Aborted Fetuses: The Awkward Guests at Your Super Bowl Party
Nothing says "pass the dip" like a bloody fetus. Normally, Terry wouldn't be able to get these kinds of ads on television. So he's launching a non-serious campaign for president (running as a Democratic challenger to President Obama) in order to exploit a loophole in Federal Communications Commission rules that requires station to run campaign ads in the weeks ahead of a primary election—no matter how grisly they might be. In the 45 days ahead of a primary and 60 days ahead of a general election, candidates for federal office can run whatever they want on local stations, as long as they pay for the airtime.
Yes, the FCC can try to fine you a half-million dollars for a "wardrobe malfunction," but bundles of bloody body parts is A-okay.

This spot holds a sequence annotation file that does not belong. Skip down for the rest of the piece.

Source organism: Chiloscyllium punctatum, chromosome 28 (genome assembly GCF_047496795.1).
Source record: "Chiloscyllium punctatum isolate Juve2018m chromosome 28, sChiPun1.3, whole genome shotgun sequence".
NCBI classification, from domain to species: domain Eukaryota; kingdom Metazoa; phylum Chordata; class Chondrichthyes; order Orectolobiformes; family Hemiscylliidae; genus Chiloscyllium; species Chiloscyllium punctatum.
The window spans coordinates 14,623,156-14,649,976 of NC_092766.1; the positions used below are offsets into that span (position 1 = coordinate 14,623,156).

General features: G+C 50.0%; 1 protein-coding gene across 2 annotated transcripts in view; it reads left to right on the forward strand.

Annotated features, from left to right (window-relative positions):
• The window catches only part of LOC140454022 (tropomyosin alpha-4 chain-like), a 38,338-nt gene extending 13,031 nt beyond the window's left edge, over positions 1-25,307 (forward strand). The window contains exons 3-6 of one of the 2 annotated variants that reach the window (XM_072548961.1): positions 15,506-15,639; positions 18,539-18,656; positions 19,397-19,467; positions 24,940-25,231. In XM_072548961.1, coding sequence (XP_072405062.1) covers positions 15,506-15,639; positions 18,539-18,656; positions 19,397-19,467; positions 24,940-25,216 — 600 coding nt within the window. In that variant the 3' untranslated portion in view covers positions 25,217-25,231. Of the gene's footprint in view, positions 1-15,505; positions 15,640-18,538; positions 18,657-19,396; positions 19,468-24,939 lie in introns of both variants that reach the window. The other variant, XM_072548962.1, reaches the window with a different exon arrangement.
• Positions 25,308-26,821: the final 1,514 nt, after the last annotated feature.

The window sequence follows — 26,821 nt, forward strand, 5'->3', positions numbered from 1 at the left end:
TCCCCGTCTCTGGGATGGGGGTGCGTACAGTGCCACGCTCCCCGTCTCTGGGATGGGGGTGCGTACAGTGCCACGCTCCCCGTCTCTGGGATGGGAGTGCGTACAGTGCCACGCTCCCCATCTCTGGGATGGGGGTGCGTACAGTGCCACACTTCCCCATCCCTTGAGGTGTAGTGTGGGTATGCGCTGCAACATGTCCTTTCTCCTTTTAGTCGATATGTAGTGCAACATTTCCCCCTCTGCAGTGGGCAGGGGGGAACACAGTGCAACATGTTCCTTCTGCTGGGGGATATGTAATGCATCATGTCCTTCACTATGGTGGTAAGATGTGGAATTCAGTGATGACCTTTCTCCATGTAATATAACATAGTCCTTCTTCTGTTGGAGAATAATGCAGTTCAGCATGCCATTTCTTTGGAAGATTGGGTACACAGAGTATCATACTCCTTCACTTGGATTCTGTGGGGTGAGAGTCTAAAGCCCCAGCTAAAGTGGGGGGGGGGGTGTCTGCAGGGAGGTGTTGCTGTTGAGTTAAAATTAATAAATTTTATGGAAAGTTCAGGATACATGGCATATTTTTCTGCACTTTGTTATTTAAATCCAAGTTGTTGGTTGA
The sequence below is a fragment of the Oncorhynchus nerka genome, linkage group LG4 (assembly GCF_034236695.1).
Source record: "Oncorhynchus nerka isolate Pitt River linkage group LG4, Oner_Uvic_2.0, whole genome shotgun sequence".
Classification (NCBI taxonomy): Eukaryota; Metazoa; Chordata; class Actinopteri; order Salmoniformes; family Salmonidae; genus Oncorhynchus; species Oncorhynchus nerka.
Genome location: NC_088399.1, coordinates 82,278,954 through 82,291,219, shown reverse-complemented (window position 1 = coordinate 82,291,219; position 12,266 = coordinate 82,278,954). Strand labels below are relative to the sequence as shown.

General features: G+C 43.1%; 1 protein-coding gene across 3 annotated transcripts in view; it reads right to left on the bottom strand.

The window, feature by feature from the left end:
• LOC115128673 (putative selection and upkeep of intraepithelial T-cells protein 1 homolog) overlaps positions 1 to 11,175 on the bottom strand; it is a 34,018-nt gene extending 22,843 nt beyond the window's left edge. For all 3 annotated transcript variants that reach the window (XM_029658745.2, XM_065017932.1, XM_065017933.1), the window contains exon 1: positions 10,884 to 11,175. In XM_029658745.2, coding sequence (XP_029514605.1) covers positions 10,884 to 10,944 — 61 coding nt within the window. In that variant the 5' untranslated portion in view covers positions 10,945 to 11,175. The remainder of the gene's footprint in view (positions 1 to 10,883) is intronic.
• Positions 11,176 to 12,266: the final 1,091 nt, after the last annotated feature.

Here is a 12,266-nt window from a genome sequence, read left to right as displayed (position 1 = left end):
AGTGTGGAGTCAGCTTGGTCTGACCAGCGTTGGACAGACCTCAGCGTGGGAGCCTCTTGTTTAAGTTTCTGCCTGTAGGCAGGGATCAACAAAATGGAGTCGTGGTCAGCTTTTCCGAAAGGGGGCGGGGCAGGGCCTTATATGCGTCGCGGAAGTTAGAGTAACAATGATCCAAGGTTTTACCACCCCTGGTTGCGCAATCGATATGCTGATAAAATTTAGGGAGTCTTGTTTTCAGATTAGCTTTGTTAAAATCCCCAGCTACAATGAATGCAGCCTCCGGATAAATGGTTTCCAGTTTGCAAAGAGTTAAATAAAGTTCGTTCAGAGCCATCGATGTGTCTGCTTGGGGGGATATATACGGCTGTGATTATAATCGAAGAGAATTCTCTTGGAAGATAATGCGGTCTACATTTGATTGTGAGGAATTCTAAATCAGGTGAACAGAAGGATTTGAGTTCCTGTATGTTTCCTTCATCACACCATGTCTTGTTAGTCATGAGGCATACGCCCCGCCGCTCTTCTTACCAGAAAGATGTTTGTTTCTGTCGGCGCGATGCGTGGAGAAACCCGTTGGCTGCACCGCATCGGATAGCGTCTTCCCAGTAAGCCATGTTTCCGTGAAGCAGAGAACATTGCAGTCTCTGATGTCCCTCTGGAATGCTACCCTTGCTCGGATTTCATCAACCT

Terry can't, however, force the networks to run his ads nationally, as Jezebel points out. So if you live in a state that doesn't have a primary within 45 days of the Superbowl, you can enjoy your nachos without looking at fetal body parts. (Which, it's probably worth pointing out, are from late-term abortions; the vast majority of abortions take place in the first trimester.) But if you live in a Super Tuesday state or any of the others voting in February or early March, be prepared. The Greeley Gazette writes that Terry and his group have ads "ready to go" in 40 markets.
At least this means Miller's "Man Up" ads won't be the most offensive thing on your TV this Super Bowl.
Update: A Chicago NBC station has balked at running Terry's ad. Meanwhile, here are some of the cities where viewers can still expect to see one of the ads during the Super Bowl festivities, according to Terry:
During the pre-game show: Eau Claire, Wisconsin; Kansas City, Kansas/Missouri; Minneapolis/St. Paul, Minnesota; Oklahoma City, Oklahoma; St. Louis, Missouri; Tulsa, Oklahoma
During the game: Ada, Oklahoma; Grand Junction, Colorado; Joplin, Missouri; Paducah, Kentucky; Springfield, Missouri
To watch the ad, click here. Warning: It contains extremely graphic images of dead fetuses.